Lansing – A proposed residential medical marijuana ordinance needs further review and could be changed several times, based how City Council’s Committee on Public Safety meeting went Thursday afternoon at City Hall.
Representatives from the city, Lansing Board of Water & Light, the medical marijuana community and neighborhood groups all appeared to leave the meeting with unanswered questions about a proposed ordinance that was made public last week by Mayor Virg Bernero. Some of the over 30 in attendance clearly left confused.
“I think we all have a little bit of homework to do,” said At-Large Council Member Carol Wood, the committee’s chair.
The committee is scheduled to meet again 3:30 p.m. Dec. 2 on the 10th floor of City Hall. That public meeting could determine whether the proposed ordinance, aimed to enhance the city’s current home occupation ordinance, should have stricter standards.
The proposed residential marijuana ordinance, in its current form, would require owners of homes that grow medical marijuana to register with the city if they use more than 5,000 kilowatt hours of electricity – intermittent or continuous. Owners of homes that don’t grow marijuana would also have to register with the city if they exceed the monthly kilowatt limit.
City Attorney Jim Smiertka stressed at the meeting that any changes to the city’s current home occupation ordinance would help bring clarity to public safety concerns.
“We’re trying to understand how we can best help the neighbors,” Smiertka said.
Dick Peffley, BWL’s general manger, shared at the meeting that there has been fires in city homes that used electricity loads he deems excessive. Peffley said it’s rare to see a home use 5,000 kilowatt hours unless occupants are using several lights for marijuana grow operations, have tanning beds or other setups that sap extreme amounts of power.
Peffley added that retail buildings, like “ma and pa party stores” or larger businesses are typically the only places in Lansing that use 5,000 kilowatt hours or more on a regular basis. The difference with those buildings compared to homes is that they have electricity service with BWL that can handle such a demand.
Since 5,000 kilowatt usage or more in residential homes is rare, Peffley suggested the threshold for the proposed ordinance could be lowered – if further research shows it’s needed.
“We would support anything that gives us some teeth to stop (excessive) usage,” Peffley said.
The BWL’s officials have yet to calculate the kilowatt usage for homes that were the sites of recent fires. Peffley said the city-owned utility only tracks the average kilowatt usage of a home accumulated over month-long period. But BWL is expected to get technology in about three years that tracks a home’s intermittent or continuous use during shorter periods, Peffley said.
Smiertka confirmed Thursday the proposed residential ordinance Bernero made public last week is the same one the City Attorney’s Office has been working on since July.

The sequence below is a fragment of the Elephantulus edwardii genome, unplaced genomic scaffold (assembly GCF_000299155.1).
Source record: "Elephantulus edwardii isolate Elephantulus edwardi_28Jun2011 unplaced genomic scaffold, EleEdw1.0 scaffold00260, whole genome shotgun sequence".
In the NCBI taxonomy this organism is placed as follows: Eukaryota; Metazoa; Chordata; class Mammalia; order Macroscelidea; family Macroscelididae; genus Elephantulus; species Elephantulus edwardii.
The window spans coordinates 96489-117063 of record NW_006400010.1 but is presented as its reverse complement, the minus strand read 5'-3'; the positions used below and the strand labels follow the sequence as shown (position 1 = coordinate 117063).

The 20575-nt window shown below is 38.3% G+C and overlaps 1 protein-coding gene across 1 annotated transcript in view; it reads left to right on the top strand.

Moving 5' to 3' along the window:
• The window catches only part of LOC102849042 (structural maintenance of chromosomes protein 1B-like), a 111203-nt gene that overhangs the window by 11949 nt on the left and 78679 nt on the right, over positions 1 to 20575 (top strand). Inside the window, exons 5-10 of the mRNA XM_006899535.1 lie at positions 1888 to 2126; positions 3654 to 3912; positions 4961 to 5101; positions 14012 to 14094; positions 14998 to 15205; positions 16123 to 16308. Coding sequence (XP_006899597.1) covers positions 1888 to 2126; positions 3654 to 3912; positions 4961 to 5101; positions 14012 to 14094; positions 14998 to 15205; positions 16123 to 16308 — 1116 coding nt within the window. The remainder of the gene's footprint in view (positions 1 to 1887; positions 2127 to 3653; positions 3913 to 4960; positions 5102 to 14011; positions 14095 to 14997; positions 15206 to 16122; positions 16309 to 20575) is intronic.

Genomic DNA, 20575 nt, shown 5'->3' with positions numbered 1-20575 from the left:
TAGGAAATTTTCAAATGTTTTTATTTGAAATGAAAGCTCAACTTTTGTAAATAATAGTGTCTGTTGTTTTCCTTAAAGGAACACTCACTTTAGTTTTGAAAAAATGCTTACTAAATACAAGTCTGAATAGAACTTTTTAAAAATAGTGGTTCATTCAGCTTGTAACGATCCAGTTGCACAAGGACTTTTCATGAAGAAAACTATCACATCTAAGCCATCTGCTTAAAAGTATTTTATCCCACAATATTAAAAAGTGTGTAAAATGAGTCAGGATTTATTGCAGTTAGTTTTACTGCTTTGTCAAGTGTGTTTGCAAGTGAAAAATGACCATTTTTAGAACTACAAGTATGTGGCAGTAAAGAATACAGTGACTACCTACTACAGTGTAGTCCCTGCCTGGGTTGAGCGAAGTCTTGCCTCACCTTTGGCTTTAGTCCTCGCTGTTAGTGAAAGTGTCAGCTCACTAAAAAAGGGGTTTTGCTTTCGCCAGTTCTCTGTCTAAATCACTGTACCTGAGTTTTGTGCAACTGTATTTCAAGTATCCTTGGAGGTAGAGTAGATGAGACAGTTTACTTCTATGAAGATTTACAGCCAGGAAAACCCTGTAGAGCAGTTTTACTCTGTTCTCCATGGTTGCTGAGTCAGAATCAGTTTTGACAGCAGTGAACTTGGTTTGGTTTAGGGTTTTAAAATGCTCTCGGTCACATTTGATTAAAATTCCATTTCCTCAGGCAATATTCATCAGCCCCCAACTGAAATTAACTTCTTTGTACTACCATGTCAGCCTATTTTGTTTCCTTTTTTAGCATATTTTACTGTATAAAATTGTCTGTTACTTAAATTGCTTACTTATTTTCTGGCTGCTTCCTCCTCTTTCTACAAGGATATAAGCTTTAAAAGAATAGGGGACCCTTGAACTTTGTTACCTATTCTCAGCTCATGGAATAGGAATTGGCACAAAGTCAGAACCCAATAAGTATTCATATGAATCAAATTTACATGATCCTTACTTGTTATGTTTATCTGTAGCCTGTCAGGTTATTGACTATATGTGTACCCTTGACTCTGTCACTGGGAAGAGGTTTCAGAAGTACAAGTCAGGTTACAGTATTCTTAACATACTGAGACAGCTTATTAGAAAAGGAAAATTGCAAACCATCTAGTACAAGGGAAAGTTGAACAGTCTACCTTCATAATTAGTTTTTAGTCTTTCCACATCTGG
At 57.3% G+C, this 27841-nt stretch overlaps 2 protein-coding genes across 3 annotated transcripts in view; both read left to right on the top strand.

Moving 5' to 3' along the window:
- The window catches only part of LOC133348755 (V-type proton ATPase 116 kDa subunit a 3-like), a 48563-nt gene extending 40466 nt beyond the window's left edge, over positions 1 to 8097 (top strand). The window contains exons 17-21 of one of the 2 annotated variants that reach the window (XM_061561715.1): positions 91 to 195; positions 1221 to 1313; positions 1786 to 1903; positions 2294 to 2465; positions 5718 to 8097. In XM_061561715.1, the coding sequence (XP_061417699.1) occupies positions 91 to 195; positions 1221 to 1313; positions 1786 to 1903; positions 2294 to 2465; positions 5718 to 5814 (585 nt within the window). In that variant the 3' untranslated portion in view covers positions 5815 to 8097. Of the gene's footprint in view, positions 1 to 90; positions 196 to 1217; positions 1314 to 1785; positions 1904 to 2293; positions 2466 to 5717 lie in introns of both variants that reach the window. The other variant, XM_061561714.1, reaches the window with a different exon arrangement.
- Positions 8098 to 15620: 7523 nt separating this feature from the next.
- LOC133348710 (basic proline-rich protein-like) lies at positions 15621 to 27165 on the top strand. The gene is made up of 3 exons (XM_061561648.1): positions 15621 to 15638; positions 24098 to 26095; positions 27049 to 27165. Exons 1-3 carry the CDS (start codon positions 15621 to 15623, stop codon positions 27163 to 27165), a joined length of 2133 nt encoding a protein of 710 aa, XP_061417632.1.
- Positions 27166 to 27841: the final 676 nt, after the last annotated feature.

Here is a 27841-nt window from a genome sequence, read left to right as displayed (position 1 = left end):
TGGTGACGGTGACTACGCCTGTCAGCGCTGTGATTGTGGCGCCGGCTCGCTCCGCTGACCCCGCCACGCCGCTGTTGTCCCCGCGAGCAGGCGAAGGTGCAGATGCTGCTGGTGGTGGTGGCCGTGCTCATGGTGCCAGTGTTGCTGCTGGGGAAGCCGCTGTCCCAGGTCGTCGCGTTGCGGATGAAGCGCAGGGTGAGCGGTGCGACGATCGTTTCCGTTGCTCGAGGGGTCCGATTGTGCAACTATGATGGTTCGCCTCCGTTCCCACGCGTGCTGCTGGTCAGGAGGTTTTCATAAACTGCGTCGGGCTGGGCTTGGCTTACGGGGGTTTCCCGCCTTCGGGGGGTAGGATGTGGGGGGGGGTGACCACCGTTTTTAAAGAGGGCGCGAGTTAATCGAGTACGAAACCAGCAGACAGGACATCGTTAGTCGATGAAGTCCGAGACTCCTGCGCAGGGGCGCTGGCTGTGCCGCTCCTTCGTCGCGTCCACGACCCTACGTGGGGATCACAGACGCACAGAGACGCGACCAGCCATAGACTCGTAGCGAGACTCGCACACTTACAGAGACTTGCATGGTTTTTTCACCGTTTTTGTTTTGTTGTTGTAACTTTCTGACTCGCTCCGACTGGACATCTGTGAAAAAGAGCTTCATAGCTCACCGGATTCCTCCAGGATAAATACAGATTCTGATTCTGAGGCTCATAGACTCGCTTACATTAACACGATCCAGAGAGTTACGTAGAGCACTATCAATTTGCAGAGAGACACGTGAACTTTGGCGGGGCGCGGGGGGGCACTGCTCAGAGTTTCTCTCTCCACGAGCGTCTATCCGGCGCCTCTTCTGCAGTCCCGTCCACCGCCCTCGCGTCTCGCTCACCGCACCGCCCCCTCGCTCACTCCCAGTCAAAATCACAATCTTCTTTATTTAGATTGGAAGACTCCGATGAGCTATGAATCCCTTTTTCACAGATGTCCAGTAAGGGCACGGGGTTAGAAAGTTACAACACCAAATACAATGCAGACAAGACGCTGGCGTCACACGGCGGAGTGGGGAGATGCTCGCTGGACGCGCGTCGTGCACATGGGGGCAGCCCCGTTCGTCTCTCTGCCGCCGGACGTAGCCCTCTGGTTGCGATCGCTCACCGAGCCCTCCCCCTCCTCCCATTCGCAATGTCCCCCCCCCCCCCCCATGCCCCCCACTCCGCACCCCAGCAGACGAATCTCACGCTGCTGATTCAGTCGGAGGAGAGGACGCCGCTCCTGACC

If a home exceeds 5,000 kilowatt hours a month and fails to register with the city, the proposed ordinance would allow the city to issue a civil infraction or possibly issue a search warrant if it poses public safety concerns.
In addition to electricity usage, there was plenty of discussion at the meeting about how the city could respond to public complaints of odors that are emitted from home-grown medical marijuana operations.
Deputy City Attorney Mark Dotson shared research he found about devices that can detect marijuana odor. That’s when At-Large Council Member Kathie Dunbar said – somewhat jokingly – that the city could have volunteers become “nasal rangers” so they can monitor smells in their neighborhoods.
Dunbar referred to Dotson’s mention of a somewhat megaphone-shaped device called a Nasal Ranger. The device, when pressed to the nose, can detect marijuana odors. It is being used by Denver city officials to monitor public nuisance matters pertaining to marijuana.
Dunbar also said in the meeting it would probably be in the city’s best interest to do a better job spelling out what it intends to enforce if officials add to the current home occupation ordinance.
“Let’s call it was it is,” said Dunbar, referring to proposed home registrations and excessive electricity usage. “It’s a (residential) medical marijuana ordinance, not one for small businesses.”
Jackson resident Kelly Brown, 39, attended the meeting to support fellow medical marijuana patients in Lansing. She is concerned that a residential ordinance passed in Lansing could lead to a domino effect throughout the state.
Brown said she and her husband, also a medical marijuana patient, follow state law which allows them to each grow 12 plants in their home. Brown said registered patients shouldn’t have to register their homes with the city because it’s “an attack on the medical community.”
Under state law, medical marijuana patients and caregivers registered with the state can cultivate marijuana plants in their own homes. The Michigan Medical Marihuana Act of 2008 permits registered caregivers to grow up to 72 plants in their home or a facility. The state allows up to 60 of those plants to be grown for five state-registered patients.
“If they want an ordinance to limit caregivers, then that’s what they should do,” Brown said of Lansing officials. “They’ve stood up and said they don’t want it in (Lansing’s) homes, they don’t want it in their neighborhoods.”
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Full Article: Residential Marijuana Ordinance Needs More Work, Officials Say
Author: Eric Lacy
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Website: Lansing State Journal